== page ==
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Oxfam - Covid-19

Covid-19 forces aid agency Oxfam closes 18 country offices globally

File photo of an Oxfam banner.
File photo of an Oxfam banner. © REUTERS/Peter Nicholls

Development aid agency Oxfam International will withdraw from 18 countries around the globe and lay off thousands of staff, according to a story in Devex, a development news website. The cuts are a result of financial issues made more glaring in light of the Covid-19 pandemic.


The announcement will affect almost a third of its staff, or 1,450 out of some 5,000 people. A total of 700 out of 1,900 partner organizations on the ground will also be affected.

Oxfam is shutting down country offices in Egypt, Tanzania, Sudan, Burundi, Rwanda, Sierra Leone, Benin, Liberia, and Mauritania, as well as Thailand, Afghanistan, Sri Lanka, Pakistan, Tajikistan, Haiti, Dominican Republic, Cuba, and Paraguay. Devex reports that Oxfam has been present in some of those countries for over half a century.

The international aid agency said that program offices would not necessarily be shut down in the 18 countries immediately, as it would see projects already in flux to completion.

Interim Executive Director Chema Vera explained that the cuts were coming after a restructuring began in 2018, but the coronavirus pandemic accelerated the changes.

Oxfam currently partners with 700 local organizations in those countries.

“We will have to work with those 700 local organizations, over time, in a responsible and orderly way, so they can find other funding sources and begin [to] take over fully the work we did together," said Oxfam spokesman Matt Grainger.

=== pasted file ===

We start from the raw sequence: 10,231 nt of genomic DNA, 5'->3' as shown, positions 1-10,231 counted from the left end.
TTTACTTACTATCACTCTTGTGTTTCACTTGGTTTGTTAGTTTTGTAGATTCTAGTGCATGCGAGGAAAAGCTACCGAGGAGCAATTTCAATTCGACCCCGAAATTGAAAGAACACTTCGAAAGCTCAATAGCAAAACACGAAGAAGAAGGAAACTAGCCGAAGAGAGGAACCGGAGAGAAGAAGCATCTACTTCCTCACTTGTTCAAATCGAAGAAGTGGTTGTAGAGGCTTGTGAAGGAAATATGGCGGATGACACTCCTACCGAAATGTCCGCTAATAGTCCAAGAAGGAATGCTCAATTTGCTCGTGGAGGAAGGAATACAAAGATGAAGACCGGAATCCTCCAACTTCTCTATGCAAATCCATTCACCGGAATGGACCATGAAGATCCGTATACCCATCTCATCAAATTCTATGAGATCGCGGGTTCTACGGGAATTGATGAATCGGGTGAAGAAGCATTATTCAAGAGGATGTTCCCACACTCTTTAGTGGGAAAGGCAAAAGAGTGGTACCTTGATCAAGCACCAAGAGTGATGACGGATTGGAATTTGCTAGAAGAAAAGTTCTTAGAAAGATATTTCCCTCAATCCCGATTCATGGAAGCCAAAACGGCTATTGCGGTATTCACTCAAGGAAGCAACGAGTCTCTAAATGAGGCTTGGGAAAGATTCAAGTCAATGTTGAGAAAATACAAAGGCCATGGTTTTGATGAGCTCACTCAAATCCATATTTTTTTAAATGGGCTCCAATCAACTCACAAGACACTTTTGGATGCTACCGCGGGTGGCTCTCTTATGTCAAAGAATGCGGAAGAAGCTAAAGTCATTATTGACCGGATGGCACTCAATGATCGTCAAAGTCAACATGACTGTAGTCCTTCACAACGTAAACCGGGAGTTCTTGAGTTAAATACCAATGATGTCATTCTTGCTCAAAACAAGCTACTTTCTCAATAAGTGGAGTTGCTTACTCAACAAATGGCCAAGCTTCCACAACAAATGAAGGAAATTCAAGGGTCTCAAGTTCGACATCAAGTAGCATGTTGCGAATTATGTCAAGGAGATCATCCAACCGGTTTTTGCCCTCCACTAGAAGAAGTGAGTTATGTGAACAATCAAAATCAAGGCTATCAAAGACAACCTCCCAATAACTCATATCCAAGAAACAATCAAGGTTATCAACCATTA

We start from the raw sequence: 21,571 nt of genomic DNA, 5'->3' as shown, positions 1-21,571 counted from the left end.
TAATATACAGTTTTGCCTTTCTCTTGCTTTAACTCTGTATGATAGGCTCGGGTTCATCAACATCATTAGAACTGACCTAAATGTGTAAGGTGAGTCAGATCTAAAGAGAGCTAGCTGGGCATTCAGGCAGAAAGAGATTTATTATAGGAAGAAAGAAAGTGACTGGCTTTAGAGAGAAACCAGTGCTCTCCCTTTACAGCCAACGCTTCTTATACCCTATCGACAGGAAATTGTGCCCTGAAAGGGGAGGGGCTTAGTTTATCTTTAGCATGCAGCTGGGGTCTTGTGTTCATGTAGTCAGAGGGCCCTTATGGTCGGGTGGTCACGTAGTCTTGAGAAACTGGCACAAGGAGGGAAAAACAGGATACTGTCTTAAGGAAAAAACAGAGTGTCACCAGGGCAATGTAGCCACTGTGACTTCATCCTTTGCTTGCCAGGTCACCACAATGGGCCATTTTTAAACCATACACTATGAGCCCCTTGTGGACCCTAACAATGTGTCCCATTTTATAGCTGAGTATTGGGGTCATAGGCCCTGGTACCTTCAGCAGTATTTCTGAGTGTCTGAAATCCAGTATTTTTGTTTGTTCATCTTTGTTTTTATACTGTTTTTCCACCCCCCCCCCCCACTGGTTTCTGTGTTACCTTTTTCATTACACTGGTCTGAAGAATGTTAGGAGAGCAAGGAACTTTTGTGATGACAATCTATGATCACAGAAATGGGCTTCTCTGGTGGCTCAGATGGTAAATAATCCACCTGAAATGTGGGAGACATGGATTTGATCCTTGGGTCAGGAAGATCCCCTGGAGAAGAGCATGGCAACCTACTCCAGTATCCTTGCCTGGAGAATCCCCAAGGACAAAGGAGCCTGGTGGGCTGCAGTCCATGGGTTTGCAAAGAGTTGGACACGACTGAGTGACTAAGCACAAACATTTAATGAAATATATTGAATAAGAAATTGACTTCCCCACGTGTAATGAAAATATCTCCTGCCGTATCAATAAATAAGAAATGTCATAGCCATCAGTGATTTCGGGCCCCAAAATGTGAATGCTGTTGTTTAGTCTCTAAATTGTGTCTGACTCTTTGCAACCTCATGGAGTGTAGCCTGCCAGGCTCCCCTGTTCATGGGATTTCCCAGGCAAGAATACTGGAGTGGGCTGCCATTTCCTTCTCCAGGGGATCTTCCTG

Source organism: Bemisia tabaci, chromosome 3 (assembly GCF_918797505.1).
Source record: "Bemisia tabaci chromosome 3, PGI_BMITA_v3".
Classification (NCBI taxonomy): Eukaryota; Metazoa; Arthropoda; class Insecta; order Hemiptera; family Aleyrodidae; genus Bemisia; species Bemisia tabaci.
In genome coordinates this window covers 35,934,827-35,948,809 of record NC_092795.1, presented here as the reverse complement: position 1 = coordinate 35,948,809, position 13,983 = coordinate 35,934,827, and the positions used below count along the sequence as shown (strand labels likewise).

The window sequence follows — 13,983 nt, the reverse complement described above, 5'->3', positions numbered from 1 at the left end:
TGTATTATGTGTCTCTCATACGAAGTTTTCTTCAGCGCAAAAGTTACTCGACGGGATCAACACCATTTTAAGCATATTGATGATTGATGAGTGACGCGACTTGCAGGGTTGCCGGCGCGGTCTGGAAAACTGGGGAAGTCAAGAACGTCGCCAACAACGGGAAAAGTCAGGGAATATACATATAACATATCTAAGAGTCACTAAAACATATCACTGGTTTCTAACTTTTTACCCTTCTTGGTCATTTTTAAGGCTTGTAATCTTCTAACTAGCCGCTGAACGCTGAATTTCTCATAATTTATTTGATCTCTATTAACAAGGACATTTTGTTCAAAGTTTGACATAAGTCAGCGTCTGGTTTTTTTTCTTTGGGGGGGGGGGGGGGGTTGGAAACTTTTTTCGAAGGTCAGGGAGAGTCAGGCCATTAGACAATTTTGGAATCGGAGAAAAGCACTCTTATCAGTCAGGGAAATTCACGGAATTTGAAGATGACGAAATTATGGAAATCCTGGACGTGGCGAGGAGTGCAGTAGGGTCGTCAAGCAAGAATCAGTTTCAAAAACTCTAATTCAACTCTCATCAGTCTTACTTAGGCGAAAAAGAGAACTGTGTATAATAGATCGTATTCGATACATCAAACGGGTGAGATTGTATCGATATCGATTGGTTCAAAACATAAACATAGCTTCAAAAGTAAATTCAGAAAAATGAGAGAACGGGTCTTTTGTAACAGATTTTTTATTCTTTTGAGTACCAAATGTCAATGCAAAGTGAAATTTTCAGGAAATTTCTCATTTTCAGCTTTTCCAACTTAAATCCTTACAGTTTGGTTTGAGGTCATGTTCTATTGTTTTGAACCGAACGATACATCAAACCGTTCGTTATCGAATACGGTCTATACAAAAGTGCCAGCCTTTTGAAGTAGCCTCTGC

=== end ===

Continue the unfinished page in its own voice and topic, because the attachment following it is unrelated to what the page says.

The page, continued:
The charity first started in Afghanistan in 1961 and has worked throughout Tanzania from the 1960s onwards, focusing on governance, rural issues and female empowerment. It was key in trying to drum up efforts to stop the 1994 Rwandan genocide that killed 800,000 Tutsis and moderate Hutus in the span of two months.

Oxfam had been tainted by scandal 10 years ago in Haiti, where sexual abuse by staff members created issues for the British office of the organization.

Its second-hand stores throughout the UK were closed in March and two-thirds of its staff were furloughed.

The organization will remain in 48 countries, some to benefit from an increased budget.

“Looking strategically at where and how we operate is the essential first step in ensuring that Oxfam can continue to make the best possible contribution to fighting inequality to end poverty and injustice, and to influence for change as effectively as possible,” Vera said.

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